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The New York Stock Exchange has halted trading, blaming a “technical issue”

A trader works on the floor of the New York Stock Exchange.
Reuters/Brendan McDermid
It’s been a rough morning.
By Matt Phillips
Published Last updated This article is more than 2 years old.

UPDATE: NYSE trading restarted not long before 3:15 p.m. ET, after a roughly four-hour stoppage.

Earlier today, the New York Stock Exchange (NYSE) abruptly halted trading of all securities shortly before noon local time, calling it an “internal technical issue.”

The top-line details:

  • Stocks stopped trading at 11:32am ET.
  • All open orders for trading on the exchange will be cancelled.
  • Nasdaq said it is operating normally.
  • The Wall Street Journal’s homepage also went down around the same time as the stock exchange suspended trading. (It appears to be back up.) That, too, wasn’t known to be related.

Technical glitches are not unheard of in US stock trading. In August 2013, electronic Nasdaq exchange flatlined. And famously there have been other trading glitches, such as the May 6, 2010 “flash crash.” Last year, a technical glitch halted commodities trading the CME. Even the most liquid and highly traded market in the world, the US Treasurys market, endured something of a trading glitch last October.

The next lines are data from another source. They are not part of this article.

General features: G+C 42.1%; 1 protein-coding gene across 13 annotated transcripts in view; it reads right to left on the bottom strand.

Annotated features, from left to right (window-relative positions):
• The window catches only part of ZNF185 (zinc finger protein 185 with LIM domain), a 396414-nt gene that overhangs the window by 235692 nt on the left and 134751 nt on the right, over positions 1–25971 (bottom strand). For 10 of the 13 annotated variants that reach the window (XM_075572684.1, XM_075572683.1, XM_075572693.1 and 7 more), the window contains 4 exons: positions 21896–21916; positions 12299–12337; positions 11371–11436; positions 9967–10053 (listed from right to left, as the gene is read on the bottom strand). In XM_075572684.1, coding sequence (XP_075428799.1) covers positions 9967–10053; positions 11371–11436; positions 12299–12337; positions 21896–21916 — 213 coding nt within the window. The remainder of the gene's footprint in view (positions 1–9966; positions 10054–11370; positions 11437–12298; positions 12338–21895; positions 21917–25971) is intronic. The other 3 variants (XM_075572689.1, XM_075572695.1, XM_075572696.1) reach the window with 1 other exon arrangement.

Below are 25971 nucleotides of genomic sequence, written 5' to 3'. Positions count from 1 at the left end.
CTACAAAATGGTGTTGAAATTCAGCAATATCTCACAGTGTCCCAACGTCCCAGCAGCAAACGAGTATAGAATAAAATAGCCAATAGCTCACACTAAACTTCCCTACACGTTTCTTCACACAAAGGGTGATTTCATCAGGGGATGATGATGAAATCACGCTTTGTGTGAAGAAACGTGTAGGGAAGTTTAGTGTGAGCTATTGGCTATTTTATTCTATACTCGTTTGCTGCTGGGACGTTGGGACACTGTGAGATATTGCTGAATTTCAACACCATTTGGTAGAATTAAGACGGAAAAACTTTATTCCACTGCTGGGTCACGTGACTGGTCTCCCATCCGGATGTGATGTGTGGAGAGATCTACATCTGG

But such outages have done much in recent years to erode confidence in US markets, especially from retail investors.

Today’s unplanned halt of trading is somewhat reminiscent of famous “flash crash” episode. It came amid jittery trading brought on by the then nascent Greek debt crisis. The situation in Greece, which voted overwhelmingly against the measures accompanying another bailout proposal in a referendum Sunday, has made some investors a bit nervous. So has the plummeting Chinese equity markets, which have vaporized more than $3 trillion paper gains since benchmark indexes peaked on June 12.

In recent years, some have noted the national security implications of cyber-attacks on financial markets in recent years. Today the NYSE stressed that the trading outage was not the result of a cyber breach. And the main outages in trading in recent years have been the result of technical challenges for the exchanges that crop up relatively regularly. For example, on October 30, 2014, network hardware failure at NYSE hampered reporting to its consolidated quote system as well as data feeds at its primary data center.

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